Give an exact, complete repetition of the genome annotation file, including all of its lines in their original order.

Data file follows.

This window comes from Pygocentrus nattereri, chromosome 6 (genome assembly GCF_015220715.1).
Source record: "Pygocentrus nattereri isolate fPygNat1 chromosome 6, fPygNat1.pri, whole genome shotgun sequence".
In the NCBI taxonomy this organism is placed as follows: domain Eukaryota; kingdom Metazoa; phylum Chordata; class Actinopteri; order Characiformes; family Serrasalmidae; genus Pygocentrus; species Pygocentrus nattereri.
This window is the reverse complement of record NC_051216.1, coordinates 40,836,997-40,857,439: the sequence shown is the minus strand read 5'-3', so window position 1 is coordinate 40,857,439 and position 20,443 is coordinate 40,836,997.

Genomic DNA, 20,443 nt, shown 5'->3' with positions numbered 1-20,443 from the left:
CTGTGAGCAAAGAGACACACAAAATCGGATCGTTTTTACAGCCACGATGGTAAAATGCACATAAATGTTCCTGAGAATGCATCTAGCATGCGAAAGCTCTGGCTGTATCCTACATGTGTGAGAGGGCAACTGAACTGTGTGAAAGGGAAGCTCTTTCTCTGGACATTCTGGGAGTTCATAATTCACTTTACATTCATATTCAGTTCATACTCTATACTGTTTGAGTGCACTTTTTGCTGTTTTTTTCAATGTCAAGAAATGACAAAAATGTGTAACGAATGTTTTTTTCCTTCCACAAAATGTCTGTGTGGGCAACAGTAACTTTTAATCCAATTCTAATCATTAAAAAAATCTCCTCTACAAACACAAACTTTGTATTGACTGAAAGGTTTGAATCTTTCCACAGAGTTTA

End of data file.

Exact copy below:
This window comes from Pygocentrus nattereri, chromosome 6 (genome assembly GCF_015220715.1).
Source record: "Pygocentrus nattereri isolate fPygNat1 chromosome 6, fPygNat1.pri, whole genome shotgun sequence".
In the NCBI taxonomy this organism is placed as follows: domain Eukaryota; kingdom Metazoa; phylum Chordata; class Actinopteri; order Characiformes; family Serrasalmidae; genus Pygocentrus; species Pygocentrus nattereri.
This window is the reverse complement of record NC_051216.1, coordinates 40,836,997-40,857,439: the sequence shown is the minus strand read 5'-3', so window position 1 is coordinate 40,857,439 and position 20,443 is coordinate 40,836,997.

Genomic DNA, 20,443 nt, shown 5'->3' with positions numbered 1-20,443 from the left:
CTGTGAGCAAAGAGACACACAAAATCGGATCGTTTTTACAGCCACGATGGTAAAATGCACATAAATGTTCCTGAGAATGCATCTAGCATGCGAAAGCTCTGGCTGTATCCTACATGTGTGAGAGGGCAACTGAACTGTGTGAAAGGGAAGCTCTTTCTCTGGACATTCTGGGAGTTCATAATTCACTTTACATTCATATTCAGTTCATACTCTATACTGTTTGAGTGCACTTTTTGCTGTTTTTTTCAATGTCAAGAAATGACAAAAATGTGTAACGAATGTTTTTTTCCTTCCACAAAATGTCTGTGTGGGCAACAGTAACTTTTAATCCAATTCTAATCATTAAAAAAATCTCCTCTACAAACACAAACTTTGTATTGACTGAAAGGTTTGAATCTTTCCACAGAGTTTA